Abstract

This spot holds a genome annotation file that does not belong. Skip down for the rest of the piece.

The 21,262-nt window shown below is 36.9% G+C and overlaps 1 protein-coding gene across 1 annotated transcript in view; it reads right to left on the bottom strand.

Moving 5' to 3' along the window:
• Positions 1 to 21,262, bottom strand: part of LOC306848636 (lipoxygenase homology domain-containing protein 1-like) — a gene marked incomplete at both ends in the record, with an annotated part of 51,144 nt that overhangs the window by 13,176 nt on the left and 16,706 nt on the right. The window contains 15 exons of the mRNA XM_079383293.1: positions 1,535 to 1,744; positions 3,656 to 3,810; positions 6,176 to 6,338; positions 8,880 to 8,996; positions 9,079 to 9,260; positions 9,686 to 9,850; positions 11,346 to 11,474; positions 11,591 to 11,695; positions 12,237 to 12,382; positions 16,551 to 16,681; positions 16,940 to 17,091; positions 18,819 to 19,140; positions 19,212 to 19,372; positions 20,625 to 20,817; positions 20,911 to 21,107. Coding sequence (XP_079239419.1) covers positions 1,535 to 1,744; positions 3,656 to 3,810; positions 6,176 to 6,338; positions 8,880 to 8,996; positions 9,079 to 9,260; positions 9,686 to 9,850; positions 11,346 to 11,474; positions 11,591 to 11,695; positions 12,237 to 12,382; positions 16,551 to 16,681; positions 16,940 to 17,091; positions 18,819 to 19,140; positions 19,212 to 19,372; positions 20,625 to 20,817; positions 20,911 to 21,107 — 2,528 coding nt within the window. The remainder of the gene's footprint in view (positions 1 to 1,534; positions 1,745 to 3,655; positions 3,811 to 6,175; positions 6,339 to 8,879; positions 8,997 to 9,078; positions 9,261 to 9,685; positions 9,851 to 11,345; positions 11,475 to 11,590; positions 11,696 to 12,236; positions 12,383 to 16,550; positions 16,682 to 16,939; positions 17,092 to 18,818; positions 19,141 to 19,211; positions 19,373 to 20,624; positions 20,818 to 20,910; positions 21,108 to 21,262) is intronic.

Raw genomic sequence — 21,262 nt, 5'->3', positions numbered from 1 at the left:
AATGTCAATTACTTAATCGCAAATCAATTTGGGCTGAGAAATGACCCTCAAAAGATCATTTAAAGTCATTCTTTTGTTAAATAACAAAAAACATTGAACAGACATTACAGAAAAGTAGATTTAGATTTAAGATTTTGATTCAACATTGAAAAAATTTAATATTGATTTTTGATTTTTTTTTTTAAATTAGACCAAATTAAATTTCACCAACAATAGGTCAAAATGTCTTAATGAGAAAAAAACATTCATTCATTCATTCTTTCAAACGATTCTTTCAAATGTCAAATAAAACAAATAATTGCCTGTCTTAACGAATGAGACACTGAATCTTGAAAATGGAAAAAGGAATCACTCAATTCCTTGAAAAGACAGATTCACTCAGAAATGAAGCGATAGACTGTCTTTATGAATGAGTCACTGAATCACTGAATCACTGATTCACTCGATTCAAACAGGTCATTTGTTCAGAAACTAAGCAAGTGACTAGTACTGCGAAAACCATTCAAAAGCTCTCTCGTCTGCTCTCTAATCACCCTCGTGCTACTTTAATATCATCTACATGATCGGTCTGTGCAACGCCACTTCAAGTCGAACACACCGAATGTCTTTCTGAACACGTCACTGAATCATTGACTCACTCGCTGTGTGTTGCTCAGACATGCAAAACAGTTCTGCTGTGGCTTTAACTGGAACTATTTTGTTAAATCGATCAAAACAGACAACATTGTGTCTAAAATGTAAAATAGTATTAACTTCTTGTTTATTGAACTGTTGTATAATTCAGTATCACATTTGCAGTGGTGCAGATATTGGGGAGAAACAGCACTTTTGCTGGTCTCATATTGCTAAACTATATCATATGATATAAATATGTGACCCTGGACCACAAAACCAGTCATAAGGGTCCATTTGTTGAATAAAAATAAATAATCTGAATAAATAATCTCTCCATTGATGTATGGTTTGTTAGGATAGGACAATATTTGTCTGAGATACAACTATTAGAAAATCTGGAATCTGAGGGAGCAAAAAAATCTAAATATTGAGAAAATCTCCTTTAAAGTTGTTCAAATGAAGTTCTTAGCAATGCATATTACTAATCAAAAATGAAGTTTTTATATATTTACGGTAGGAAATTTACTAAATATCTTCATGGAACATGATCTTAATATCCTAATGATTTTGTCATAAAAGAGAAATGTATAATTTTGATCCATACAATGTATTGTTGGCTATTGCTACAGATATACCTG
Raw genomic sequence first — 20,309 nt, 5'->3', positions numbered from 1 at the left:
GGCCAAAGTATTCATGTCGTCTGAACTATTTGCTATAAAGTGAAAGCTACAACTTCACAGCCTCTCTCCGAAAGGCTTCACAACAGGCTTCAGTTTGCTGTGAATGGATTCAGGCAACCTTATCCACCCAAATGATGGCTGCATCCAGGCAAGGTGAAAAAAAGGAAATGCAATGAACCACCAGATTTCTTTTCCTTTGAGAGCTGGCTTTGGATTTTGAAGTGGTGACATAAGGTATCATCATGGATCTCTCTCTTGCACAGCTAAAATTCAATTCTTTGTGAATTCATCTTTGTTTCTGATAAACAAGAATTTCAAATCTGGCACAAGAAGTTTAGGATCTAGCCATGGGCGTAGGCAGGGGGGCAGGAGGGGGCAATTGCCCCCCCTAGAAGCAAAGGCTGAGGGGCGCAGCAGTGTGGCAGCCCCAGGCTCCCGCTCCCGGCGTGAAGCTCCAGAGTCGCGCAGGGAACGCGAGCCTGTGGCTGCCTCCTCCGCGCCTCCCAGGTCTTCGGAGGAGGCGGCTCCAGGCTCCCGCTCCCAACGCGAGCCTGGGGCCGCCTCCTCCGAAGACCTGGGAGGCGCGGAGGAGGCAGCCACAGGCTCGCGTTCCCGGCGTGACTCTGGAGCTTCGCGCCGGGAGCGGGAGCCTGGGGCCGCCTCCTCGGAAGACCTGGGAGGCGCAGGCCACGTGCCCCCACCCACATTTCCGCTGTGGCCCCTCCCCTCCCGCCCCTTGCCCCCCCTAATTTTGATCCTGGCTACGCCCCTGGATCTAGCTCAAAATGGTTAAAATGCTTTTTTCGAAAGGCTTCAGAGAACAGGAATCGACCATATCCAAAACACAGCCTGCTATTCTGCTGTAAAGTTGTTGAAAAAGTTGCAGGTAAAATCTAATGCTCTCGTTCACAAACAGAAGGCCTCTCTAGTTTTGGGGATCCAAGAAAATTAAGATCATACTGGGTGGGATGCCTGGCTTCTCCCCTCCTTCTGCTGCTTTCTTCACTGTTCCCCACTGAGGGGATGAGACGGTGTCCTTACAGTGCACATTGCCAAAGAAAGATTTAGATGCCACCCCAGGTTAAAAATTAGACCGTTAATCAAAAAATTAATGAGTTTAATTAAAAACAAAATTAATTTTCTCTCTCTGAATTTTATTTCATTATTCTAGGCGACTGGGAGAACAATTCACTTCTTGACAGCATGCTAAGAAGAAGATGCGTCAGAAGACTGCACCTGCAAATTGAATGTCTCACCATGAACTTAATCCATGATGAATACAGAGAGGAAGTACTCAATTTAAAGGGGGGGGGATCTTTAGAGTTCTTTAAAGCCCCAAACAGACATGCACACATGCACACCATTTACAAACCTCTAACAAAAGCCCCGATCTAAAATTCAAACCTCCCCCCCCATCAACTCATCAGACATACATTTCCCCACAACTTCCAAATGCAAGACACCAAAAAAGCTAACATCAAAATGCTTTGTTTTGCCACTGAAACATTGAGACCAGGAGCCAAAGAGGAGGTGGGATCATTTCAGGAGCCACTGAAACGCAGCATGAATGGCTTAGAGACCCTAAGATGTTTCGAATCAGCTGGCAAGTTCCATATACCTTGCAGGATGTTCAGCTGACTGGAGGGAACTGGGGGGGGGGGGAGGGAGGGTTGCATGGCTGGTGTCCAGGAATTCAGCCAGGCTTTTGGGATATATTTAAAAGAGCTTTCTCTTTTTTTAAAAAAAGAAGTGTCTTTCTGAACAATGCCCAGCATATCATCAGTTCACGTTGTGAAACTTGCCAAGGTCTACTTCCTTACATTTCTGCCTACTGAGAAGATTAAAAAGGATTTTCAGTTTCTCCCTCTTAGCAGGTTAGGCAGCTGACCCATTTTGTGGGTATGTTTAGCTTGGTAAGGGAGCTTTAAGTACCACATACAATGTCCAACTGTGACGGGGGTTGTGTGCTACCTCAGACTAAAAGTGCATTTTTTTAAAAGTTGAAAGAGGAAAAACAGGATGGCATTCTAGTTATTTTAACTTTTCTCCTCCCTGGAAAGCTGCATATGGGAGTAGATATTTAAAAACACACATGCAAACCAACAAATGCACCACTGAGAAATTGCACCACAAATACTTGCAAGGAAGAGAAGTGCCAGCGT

The partitioning of Zr between high P-T aqueous fluids and melts has been investigated in situ in the haplogranite-H2O and haplogranite-(F)-H2O systems to assess the mobilization of high field strength elements (HFSE) in magmatic-hydrothermal processes in subduction zones. The partition coefficients Df/mZr were determined from Zr concentrations measured in situ by synchrotron X-ray fluorescence (SXRF) in both aqueous fluids and F-free or F-bearing hydrous haplogranite melts equilibrated in diamond-anvil cells at 575 to 800 °C and 0.3 to 2.4 GPa. This experimental approach eliminates the need for internal or external calibrations of the SXRF signal and/or post-mortem analysis of the melt phase, hence decreasing the total uncertainties on Df/mZr below 16%. Above 0.6 GPa, Zr partitions favorably into the hydrous silicate melt in both F-free and F-bearing systems, with Df/mZr that range between 0.19 ± 0.02 and 0.38 ± 0.03. However, the relatively high Df/mZr values indicate that alkali-silica rich aqueous fluids generated by metamorphic devolatilization may contribute significantly to the recycling of HFSE in subduction zones. The efficient uptake of Zr (and likely other HFSE) by subduction zone fluids, regardless of their nature (aqueous fluid, hydrous melt, or supercritical fluid), supports the idea that the typical HFSE depletion recorded in arc magmas does not result from their incompatibility in water-rich slab-derived fluids but most probably originates from complex fluid-melt-rock interactions occurring at the slab interface and within the mantle wedge. At shallow crustal pressure conditions (800 °C and 0.3 GPa), Zr partitions reversely into the aqueous fluid in the presence of fluorine (Df/mZr = 1.40 ± 0.10) as observed for Nb at similar conditions by Webster et al. (1989). The enrichment of the aqueous phase in HFSE (Zr, Nb) at shallow crustal conditions is likely related to the enhanced peralkalinity of low pressure, F-bearing aqueous fluid with temperature, that provides the favorable conditions for their mobilization via the formation of HFSE-O-Si/Na clusters. This mechanism may control the enrichment in HFSE (and plausibly other rare metals such as REE) in early magmatic fluids exsolved from granitic melts, leading to the formation of HFSE-enriched aggregates in shallow magmatic-hydrothermal environments (e.g., Strange Lake and Thor Lake Nechalacho deposit, Canada; Galineiro complex, Spain).

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